Museums as places for intercultural dialogue: selected practices from Europe
For many years now, scholars, museologists, and members of source communities have been debating the contemporary relevancy of ethnographic collections and their appropriate use given their nineteenth century origins and association with Western colonialism. In the thirty pilot projects carried out in the framework of MAP for ID ... many innovative and unconventional ways participants are breathing new life into these and other types of collections and museums.
MAP for ID’s focus on working with immigrant and minority communities to facilitate more harmonious and just integration addresses a question of great social concern not only within European societies but also in the United States.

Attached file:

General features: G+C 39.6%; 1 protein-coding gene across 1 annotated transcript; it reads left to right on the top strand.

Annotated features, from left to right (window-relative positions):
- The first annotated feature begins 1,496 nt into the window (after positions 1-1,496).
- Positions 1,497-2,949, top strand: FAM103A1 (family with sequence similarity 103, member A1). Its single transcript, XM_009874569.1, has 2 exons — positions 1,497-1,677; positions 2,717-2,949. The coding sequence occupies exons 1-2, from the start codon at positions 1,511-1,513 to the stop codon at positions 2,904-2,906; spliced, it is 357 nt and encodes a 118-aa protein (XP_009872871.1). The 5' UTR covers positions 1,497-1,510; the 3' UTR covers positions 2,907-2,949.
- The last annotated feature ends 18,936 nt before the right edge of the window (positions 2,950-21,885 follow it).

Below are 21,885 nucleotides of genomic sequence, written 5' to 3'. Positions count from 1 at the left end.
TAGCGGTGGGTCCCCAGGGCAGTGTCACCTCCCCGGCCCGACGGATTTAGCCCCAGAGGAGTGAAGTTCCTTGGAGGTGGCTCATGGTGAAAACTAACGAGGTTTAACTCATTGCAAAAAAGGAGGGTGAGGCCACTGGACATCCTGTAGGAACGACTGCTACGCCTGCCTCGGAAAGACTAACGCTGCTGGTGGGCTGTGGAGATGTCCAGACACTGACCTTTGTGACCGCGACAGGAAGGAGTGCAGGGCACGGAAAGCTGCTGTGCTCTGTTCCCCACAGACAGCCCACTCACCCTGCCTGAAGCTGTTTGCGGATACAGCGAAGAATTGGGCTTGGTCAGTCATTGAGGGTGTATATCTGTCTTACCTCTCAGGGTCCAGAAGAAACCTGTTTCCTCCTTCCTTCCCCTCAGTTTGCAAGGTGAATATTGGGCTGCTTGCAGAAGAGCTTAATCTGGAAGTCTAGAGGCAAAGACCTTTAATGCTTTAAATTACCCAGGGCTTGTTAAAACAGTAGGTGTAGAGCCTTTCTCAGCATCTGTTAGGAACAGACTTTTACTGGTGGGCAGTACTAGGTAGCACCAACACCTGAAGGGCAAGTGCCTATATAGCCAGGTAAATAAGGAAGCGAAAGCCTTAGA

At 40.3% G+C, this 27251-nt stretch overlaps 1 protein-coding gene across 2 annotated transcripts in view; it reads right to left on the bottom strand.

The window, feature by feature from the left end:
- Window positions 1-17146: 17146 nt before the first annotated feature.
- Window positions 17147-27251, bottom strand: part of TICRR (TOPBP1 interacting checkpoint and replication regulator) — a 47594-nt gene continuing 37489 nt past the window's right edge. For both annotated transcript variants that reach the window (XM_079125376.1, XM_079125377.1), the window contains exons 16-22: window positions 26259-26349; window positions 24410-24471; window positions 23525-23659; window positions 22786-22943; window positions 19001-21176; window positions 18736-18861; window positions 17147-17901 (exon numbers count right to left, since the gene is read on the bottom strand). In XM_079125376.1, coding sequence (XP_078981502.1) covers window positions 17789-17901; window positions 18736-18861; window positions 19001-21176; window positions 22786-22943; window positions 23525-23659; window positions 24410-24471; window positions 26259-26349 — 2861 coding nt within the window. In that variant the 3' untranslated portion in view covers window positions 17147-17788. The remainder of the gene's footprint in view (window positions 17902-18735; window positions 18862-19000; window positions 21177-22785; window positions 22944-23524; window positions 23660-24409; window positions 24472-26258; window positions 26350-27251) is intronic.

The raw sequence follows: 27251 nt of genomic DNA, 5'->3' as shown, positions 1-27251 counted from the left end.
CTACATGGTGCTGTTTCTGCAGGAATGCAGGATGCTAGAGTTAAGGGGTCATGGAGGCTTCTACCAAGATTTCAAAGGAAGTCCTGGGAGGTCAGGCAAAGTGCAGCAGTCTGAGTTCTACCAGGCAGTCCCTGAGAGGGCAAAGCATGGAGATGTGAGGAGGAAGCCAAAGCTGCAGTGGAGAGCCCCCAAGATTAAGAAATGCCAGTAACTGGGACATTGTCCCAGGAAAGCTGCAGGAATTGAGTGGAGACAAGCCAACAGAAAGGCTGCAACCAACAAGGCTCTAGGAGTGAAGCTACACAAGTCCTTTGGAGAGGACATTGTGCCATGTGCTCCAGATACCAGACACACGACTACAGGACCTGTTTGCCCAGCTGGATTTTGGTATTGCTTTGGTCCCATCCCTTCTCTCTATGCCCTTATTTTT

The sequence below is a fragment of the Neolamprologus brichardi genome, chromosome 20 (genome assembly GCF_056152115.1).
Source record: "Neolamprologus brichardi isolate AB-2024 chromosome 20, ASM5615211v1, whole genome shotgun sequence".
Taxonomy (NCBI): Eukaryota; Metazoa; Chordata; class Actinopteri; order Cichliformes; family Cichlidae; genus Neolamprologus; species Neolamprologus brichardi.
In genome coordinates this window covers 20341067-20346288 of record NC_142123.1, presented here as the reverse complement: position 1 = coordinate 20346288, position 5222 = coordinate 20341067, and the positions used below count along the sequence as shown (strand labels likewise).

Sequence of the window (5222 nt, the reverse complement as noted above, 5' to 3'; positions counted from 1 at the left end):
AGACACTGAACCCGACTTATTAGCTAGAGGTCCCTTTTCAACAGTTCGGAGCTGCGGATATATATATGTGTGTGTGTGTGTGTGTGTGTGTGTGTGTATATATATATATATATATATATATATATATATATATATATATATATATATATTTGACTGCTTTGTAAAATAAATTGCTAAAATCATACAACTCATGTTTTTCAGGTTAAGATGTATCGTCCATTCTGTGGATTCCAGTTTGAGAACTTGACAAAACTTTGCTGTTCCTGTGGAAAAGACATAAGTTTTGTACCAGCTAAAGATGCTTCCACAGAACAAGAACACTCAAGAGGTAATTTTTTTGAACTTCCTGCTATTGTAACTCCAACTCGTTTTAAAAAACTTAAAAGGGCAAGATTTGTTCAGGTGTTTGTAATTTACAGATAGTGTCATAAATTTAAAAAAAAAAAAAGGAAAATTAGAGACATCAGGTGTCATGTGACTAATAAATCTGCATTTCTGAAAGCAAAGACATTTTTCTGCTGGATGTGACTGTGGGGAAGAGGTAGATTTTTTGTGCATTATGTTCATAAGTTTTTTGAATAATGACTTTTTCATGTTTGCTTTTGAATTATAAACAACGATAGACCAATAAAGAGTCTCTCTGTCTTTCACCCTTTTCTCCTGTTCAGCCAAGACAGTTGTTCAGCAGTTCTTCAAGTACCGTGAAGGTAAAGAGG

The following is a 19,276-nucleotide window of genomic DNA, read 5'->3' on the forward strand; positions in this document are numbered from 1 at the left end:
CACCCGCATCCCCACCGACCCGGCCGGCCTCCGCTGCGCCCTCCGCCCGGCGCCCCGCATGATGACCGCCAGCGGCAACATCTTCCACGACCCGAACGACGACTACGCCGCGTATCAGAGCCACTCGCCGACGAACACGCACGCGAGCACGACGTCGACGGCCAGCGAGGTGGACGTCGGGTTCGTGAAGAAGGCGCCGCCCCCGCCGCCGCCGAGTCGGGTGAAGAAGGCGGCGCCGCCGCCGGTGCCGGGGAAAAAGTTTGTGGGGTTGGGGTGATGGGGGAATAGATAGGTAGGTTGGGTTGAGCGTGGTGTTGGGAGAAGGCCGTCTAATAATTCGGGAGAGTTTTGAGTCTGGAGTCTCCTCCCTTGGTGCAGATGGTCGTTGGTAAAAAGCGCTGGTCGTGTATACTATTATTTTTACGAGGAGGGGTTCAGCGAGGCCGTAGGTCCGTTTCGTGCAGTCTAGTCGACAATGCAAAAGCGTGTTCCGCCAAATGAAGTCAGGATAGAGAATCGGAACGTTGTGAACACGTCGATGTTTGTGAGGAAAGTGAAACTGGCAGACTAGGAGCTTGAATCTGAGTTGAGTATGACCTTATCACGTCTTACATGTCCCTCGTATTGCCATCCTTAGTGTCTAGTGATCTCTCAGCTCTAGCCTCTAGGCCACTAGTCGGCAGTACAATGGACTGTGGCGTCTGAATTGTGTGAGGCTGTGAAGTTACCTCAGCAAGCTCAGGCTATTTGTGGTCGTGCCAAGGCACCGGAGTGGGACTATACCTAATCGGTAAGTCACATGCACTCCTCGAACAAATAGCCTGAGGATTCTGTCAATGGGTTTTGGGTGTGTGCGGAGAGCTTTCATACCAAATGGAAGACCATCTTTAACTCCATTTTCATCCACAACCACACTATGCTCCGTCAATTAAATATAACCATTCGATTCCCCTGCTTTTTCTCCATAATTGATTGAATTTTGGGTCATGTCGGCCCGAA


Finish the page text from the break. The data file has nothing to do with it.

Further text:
That is: How do we go beyond being multicultural societies to being ‘intercultural societies where a plurality of cultures cooperates in dialogue and in shared responsibility.
MAP for ID exemplifies the ongoing trend within the international museum community to democratize museums and make them more accessible to wider audiences, socially relevant, and responsive to their publics’ changing needs and interests. The initiative underscores the International Council of Museums’ definition of a museum as an institution ‘in the service of society and its development.’ It is one thing, however, to accept this axiom and quite another to put it into actual practice. The MAP for ID projects provide us with concrete models of how to utilise the many resources of museums, artistic and cultural organisations to serve contemporary social needs and interests.
in a new window